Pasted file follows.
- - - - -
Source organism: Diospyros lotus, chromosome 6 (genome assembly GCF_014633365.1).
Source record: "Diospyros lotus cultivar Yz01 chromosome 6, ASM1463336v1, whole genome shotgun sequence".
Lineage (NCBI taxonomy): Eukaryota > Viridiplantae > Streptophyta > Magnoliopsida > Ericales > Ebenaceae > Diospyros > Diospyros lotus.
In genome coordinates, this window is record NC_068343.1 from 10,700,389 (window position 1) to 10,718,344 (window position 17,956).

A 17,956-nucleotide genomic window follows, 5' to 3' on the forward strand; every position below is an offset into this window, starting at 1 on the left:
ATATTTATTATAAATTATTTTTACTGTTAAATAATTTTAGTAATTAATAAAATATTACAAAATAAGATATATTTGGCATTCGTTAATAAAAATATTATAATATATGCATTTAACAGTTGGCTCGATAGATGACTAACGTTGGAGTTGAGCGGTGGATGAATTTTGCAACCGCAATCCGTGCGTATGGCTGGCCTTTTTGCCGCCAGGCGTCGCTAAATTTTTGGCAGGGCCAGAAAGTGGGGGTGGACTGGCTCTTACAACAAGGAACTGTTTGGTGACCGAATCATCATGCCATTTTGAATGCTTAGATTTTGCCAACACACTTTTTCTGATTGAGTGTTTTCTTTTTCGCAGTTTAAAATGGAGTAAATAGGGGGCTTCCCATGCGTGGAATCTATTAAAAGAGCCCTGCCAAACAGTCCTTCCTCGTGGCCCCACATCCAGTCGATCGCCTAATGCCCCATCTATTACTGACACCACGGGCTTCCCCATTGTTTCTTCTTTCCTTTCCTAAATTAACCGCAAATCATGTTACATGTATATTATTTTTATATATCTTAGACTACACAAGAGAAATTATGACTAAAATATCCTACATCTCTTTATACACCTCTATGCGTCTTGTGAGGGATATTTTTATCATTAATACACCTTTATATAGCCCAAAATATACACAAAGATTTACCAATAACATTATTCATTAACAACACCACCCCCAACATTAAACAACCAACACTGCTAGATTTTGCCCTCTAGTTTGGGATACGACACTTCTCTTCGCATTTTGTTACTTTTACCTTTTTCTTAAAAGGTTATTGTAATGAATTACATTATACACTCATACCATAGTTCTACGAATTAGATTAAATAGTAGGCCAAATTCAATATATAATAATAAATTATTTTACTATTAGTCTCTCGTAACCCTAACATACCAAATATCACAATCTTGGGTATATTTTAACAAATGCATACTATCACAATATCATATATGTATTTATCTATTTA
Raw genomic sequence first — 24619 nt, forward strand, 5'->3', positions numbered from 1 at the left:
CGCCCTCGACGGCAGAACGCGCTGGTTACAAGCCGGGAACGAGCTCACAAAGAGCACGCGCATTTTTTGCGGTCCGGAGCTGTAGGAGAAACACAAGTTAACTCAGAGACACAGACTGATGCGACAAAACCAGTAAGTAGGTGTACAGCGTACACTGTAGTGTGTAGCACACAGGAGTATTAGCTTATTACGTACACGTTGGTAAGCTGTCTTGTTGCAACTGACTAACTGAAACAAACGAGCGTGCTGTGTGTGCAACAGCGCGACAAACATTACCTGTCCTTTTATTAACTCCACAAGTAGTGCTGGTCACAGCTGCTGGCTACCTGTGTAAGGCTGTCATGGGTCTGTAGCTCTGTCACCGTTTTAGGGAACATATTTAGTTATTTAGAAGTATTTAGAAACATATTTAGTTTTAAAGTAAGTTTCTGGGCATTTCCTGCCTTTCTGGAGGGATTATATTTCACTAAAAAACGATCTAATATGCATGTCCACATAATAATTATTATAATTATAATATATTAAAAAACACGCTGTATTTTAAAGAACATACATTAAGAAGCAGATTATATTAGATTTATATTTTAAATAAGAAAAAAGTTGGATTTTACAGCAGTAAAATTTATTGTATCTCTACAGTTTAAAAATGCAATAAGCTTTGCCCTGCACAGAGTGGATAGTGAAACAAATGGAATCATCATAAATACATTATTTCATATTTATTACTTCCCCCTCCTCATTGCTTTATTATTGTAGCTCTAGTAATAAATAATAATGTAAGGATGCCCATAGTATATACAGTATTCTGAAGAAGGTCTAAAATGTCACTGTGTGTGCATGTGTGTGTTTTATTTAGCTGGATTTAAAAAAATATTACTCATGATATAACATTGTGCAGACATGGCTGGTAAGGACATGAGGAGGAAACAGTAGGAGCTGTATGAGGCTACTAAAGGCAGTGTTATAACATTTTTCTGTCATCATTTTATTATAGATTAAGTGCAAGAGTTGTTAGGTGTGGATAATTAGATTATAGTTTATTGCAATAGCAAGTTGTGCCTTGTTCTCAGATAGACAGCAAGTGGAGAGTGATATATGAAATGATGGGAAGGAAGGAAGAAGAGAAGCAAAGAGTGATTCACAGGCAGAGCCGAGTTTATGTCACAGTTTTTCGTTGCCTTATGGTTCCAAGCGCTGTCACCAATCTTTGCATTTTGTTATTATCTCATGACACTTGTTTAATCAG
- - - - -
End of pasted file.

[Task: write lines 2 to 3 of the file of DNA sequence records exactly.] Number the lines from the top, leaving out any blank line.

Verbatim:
Source record: "Diospyros lotus cultivar Yz01 chromosome 6, ASM1463336v1, whole genome shotgun sequence".
Lineage (NCBI taxonomy): Eukaryota > Viridiplantae > Streptophyta > Magnoliopsida > Ericales > Ebenaceae > Diospyros > Diospyros lotus.